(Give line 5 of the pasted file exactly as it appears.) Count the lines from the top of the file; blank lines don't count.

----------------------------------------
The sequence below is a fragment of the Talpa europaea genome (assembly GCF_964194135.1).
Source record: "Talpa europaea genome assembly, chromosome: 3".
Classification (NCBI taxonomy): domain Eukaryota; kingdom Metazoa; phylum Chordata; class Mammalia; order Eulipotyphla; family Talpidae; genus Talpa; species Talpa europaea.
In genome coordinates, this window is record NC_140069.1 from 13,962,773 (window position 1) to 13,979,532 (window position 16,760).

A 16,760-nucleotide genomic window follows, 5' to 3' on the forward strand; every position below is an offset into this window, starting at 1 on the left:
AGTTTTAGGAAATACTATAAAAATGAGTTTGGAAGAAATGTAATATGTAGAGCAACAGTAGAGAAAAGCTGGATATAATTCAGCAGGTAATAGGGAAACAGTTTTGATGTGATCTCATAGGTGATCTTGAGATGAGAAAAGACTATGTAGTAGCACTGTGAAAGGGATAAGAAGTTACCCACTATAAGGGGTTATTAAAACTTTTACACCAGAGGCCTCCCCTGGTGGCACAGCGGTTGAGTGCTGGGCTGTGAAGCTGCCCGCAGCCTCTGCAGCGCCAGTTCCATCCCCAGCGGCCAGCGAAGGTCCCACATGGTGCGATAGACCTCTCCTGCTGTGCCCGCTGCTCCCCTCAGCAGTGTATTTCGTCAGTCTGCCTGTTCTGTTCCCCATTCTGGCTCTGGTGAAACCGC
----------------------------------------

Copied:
A 16,760-nucleotide genomic window follows, 5' to 3' on the forward strand; every position below is an offset into this window, starting at 1 on the left: